The Methods of Alternative Dispute Resolution

ADR methods offer a wide range of alternatives to litigation. They may be used alone or combined and modified to suit a specific context.  The most important of these methods are summarized below:

  • Negotiation and facilitation are at the core of most ADR efforts.  Negotiation involves an exchange of information about interests and positions between the parties to help them reach a compromise solution.  Facilitation brings in the help of an outside party, where such a compromise cannot be reached by the parties alone.
  • Mediation is a more formal and structured kind of assisted negotiation conducted by a neutral third-party mediator (the “neutral”), who may use a variety of techniques to achieve a consensus-based solution agreeable to the parties.  The neutral normally must be acceptable to all parties and usually has no authority to require them to accept a result.  The neutral facilitates the process, helping the parties to understand their interests, identify common objectives, share information, explore various options, and arrive at an agreement for resolving the conflict.  The neutral ordinarily will truly be neutral, having no stake in the particular project or technical issue.  In some instances, he or she may be a technical specialist, or even have relationships with all parties (increasing the chance of influence, trust and community acceptance).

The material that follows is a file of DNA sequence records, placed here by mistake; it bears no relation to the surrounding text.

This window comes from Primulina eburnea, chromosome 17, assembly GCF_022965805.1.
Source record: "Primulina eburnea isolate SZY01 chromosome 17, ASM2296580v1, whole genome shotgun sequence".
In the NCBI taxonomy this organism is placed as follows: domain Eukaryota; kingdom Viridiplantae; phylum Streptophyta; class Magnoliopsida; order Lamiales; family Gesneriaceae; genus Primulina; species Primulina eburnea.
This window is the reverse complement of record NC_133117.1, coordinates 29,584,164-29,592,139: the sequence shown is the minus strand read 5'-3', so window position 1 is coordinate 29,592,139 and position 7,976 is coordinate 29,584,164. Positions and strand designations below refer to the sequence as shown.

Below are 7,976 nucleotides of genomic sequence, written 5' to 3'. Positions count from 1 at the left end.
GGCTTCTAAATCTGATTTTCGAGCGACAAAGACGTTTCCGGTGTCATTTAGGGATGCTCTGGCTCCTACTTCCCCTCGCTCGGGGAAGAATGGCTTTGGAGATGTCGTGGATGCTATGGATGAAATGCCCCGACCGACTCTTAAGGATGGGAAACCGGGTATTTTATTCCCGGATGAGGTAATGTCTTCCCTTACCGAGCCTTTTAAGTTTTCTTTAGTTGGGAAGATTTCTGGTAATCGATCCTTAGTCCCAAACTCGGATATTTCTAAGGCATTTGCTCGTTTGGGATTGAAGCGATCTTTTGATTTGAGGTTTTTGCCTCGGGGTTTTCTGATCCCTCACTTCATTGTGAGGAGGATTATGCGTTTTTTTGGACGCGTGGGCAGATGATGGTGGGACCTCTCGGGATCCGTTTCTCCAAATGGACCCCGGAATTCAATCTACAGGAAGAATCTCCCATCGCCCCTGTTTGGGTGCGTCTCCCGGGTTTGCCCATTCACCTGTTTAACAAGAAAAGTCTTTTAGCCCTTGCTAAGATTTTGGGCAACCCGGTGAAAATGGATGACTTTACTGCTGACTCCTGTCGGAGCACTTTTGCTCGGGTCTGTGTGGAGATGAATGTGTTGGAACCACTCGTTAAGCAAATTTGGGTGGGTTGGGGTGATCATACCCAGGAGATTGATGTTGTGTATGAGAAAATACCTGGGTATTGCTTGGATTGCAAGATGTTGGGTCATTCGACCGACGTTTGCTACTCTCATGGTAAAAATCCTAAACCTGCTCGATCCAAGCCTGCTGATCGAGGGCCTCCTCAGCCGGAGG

• Fact-finding/neutral evaluation provides an opportunity for parties to engage a professional expert in the area in controversy to review the facts and evaluate options and solutions to the dispute or narrow the breadth of the dispute in light of the realities of possible litigation. These efforts can also take the form of a “mini-trial” late in the pre-trial process where each side presents a limited version of its case before a neutral fact-finder and decision-makers from both sides.  The neutral party works with the decision-makers in the hopes of facilitating a settlement.
  • Binding arbitration is a relatively formal alternative to the court system.  Arbitration consists of a hearing conducted by a neutral arbitrator or a panel of arbitrators usually consisting of one member chosen by each party and one chosen by the other members.  The neutral arbitrator, usually a professional specializing in arbitration, or the panel, listens to the evidence and arguments of each party.  The arbitrator or panel then renders a binding, or in some cases non-binding, decision based on existing law and procedure.  The parties have, by prior agreement, entrusted the neutral with decision-making authority over the matter in dispute.